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Interim Ad Board Secretary Brett Flehinger said that once it begins hearing cases, the Honor Council hopes to eventually release statistics comparable to those the College’s Administrative Board currently does. Flehinger will serve as secretary of the Honor Council in the new Office of Academic Integrity and Student Conduct next academic year.
As the College readies for a fall rollout of its first honor code, undergraduates on the student-faculty body that will hear cases of academic integrity have begun their training.
Twelve undergraduates will sit on the Honor Council, which will hear cases of alleged academic integrity violations, and 14 will serve as “academic integrity fellows” and will provide advising to students accused of breaching the honor code.
Under the honor code legislation, students would be required to affirm their awareness of the honor code each time they register for the semester and would be unable to register should they not make that affirmation.
In addition to these requirements, faculty members would be “encouraged to ask students to affirm their awareness of the Honor Code on assignments when appropriate” when the honor code goes into effect in the fall of 2015.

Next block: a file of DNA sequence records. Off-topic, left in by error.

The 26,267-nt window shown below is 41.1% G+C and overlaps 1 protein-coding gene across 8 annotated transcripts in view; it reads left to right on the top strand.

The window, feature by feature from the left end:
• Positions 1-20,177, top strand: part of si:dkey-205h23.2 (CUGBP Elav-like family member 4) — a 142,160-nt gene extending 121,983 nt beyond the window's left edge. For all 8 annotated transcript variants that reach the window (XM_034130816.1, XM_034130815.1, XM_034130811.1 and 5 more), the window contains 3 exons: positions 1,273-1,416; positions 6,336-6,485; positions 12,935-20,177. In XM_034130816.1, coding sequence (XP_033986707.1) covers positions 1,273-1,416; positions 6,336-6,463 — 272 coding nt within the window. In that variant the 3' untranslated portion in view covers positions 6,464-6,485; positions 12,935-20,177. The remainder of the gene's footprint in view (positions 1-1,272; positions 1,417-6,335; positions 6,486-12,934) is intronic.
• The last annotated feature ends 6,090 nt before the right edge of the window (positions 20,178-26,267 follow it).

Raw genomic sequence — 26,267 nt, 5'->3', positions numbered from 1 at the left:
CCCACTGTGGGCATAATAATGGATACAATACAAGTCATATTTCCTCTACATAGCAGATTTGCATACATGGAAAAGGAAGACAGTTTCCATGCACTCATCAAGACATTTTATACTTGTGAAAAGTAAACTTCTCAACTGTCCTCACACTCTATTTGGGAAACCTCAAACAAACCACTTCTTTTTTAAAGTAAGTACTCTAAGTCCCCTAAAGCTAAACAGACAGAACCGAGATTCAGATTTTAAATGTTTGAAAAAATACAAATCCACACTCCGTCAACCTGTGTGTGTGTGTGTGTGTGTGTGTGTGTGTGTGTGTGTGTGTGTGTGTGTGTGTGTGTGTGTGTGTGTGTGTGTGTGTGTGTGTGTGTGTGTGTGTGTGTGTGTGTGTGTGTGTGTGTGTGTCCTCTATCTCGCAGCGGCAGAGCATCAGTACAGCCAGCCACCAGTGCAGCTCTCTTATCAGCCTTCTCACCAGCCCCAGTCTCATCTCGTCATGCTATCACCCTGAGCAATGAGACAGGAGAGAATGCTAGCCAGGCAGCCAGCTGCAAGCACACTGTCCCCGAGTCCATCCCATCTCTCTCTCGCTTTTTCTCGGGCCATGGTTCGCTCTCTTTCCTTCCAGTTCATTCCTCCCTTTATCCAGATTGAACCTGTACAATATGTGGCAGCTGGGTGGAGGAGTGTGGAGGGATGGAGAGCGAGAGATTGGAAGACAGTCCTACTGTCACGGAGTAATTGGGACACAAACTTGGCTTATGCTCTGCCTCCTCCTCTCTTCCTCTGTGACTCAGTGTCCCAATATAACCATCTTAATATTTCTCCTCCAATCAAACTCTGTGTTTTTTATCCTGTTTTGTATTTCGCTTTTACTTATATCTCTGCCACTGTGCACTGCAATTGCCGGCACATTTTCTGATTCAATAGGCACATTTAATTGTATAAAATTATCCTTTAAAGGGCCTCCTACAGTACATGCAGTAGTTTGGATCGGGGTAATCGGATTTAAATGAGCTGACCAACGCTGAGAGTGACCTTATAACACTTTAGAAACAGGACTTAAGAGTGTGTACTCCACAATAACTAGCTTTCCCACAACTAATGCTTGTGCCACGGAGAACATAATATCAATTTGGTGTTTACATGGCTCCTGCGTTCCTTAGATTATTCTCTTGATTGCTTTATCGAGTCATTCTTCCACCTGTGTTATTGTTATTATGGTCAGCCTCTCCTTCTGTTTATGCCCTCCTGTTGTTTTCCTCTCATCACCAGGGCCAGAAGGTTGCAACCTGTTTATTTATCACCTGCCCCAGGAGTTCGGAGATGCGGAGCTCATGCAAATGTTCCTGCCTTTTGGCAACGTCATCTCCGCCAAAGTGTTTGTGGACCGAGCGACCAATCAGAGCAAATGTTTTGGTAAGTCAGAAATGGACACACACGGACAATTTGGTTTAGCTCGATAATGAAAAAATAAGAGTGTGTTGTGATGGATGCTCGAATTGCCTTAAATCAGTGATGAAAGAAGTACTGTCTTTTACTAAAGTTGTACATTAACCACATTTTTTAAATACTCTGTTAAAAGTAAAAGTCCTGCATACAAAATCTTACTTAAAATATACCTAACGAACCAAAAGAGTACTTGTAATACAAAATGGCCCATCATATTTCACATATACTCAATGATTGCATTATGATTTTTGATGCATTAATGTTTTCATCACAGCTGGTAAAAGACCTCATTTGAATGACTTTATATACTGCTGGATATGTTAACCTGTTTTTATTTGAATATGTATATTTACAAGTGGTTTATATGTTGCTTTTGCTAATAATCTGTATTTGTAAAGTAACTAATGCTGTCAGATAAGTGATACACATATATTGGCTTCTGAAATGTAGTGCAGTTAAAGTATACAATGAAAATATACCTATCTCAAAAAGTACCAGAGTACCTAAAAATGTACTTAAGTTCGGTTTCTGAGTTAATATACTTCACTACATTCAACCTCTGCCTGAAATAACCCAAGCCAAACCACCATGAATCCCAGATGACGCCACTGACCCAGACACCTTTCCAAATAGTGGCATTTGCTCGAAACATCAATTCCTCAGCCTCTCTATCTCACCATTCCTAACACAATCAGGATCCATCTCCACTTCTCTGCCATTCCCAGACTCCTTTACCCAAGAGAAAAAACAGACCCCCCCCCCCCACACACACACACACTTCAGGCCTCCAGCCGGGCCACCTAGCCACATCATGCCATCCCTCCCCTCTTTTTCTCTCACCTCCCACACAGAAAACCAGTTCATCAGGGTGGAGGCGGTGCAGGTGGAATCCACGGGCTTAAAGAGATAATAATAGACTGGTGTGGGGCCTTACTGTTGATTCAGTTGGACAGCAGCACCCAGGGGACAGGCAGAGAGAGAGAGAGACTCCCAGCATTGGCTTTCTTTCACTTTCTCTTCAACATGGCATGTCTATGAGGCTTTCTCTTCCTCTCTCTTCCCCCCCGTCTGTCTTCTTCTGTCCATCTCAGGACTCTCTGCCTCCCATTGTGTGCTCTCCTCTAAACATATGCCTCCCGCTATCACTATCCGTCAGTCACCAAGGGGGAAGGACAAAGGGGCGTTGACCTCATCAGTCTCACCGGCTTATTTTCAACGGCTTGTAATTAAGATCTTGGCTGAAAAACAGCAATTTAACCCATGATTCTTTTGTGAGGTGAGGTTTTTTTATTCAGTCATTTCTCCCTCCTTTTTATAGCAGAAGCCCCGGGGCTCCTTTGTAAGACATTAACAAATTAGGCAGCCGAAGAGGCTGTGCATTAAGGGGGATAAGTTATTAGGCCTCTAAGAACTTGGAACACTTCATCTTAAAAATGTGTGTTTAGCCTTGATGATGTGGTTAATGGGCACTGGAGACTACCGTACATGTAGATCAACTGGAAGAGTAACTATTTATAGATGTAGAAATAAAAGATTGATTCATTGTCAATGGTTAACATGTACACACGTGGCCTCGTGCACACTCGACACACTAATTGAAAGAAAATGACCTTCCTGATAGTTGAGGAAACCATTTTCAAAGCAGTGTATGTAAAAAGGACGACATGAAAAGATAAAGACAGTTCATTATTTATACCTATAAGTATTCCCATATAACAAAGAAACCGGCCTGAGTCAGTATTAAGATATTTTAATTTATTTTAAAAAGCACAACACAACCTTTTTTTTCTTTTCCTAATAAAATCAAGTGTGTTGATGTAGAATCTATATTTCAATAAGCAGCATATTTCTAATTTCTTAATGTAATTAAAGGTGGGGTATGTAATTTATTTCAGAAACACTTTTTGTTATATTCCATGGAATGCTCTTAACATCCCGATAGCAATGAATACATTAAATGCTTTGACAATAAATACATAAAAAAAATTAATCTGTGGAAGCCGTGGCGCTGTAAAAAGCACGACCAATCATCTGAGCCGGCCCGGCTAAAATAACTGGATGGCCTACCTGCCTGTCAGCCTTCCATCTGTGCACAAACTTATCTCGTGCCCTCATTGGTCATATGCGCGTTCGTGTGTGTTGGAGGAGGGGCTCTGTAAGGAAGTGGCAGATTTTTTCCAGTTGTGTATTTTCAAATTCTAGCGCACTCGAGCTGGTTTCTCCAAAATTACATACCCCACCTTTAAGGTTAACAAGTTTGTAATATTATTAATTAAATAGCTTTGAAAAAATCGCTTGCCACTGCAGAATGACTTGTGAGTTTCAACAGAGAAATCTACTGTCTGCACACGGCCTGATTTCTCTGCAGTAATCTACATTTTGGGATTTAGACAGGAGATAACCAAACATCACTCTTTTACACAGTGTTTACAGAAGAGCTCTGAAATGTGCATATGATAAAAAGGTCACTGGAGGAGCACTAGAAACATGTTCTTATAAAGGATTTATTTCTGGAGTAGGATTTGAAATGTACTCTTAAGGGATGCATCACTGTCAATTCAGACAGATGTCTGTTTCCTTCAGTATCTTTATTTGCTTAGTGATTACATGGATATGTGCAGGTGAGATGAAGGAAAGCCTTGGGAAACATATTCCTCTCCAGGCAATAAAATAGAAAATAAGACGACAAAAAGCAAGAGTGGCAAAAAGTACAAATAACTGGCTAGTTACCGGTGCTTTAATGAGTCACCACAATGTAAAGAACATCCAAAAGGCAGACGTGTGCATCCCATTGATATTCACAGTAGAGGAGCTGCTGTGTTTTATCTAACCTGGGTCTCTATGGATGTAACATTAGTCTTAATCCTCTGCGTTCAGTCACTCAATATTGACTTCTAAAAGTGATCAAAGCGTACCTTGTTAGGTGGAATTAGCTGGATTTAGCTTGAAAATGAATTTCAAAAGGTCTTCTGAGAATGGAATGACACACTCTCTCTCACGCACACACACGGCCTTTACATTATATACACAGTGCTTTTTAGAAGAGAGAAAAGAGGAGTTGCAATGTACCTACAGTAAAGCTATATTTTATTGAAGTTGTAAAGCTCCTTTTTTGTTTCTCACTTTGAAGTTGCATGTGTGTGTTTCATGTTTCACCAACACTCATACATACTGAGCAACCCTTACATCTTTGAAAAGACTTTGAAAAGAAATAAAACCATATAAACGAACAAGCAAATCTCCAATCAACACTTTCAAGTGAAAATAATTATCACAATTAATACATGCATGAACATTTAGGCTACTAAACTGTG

Students will likely be required to make an affirmation of integrity before taking final exams and writing final papers should members of the Faculty of Arts and Sciences approve the legislation of the College’s first-ever honor code.
The Ad Board required five undergraduates to temporarily withdraw from the College in the 2013-2014 academic year in disciplinary cases related to sexual “social behavior.”
Rakesh Khurana, now dean of the College, listens as then Interim Dean of the College Donald H. Pfister shares his thoughts at a panel on academic integrity in 2013. The College's first-ever honor code will be instated in the fall of 2015.
The Honor Council, the composition of which will be announced this spring, is scheduled to begin hearing academic integrity cases next fall at the same time as the College's first honor code is implemented.
2014 was a year of change and controversy as Harvard affiliates reacted to events on campus and across the nation. In this feature, Crimson Multimedia uses photo and video to recap the 10 biggest stories of 2014.
The student-faculty judicial body will be chosen and trained by the Academic Integrity Committee.
The code lays out formal expectations for academic integrity and creates a new student-faculty/administrator judicial board to hear cases regarding the violation of those expectations.